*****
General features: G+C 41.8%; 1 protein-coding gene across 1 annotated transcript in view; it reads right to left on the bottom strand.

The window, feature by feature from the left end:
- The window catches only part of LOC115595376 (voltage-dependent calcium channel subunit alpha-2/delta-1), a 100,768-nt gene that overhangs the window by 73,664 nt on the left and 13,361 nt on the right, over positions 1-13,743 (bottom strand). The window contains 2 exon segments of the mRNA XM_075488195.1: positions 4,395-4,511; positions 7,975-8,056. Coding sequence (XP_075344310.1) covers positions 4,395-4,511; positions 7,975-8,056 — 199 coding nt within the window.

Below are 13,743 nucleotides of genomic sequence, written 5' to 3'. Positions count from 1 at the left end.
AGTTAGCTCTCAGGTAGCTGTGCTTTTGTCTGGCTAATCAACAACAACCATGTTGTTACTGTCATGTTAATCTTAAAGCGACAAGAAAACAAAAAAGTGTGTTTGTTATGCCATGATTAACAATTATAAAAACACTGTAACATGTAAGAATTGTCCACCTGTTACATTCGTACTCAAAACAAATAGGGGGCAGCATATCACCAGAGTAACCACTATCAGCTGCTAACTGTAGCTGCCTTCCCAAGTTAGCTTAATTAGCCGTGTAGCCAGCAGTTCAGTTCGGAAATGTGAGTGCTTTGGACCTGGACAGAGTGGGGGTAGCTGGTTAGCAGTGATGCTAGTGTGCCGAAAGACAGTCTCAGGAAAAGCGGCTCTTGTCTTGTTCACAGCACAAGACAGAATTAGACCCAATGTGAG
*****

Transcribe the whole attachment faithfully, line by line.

General features: G+C 41.8%; 1 protein-coding gene across 1 annotated transcript in view; it reads right to left on the bottom strand.

The window, feature by feature from the left end:
- The window catches only part of LOC115595376 (voltage-dependent calcium channel subunit alpha-2/delta-1), a 100,768-nt gene that overhangs the window by 73,664 nt on the left and 13,361 nt on the right, over positions 1-13,743 (bottom strand). The window contains 2 exon segments of the mRNA XM_075488195.1: positions 4,395-4,511; positions 7,975-8,056. Coding sequence (XP_075344310.1) covers positions 4,395-4,511; positions 7,975-8,056 — 199 coding nt within the window.

Below are 13,743 nucleotides of genomic sequence, written 5' to 3'. Positions count from 1 at the left end.
AGTTAGCTCTCAGGTAGCTGTGCTTTTGTCTGGCTAATCAACAACAACCATGTTGTTACTGTCATGTTAATCTTAAAGCGACAAGAAAACAAAAAAGTGTGTTTGTTATGCCATGATTAACAATTATAAAAACACTGTAACATGTAAGAATTGTCCACCTGTTACATTCGTACTCAAAACAAATAGGGGGCAGCATATCACCAGAGTAACCACTATCAGCTGCTAACTGTAGCTGCCTTCCCAAGTTAGCTTAATTAGCCGTGTAGCCAGCAGTTCAGTTCGGAAATGTGAGTGCTTTGGACCTGGACAGAGTGGGGGTAGCTGGTTAGCAGTGATGCTAGTGTGCCGAAAGACAGTCTCAGGAAAAGCGGCTCTTGTCTTGTTCACAGCACAAGACAGAATTAGACCCAATGTGAG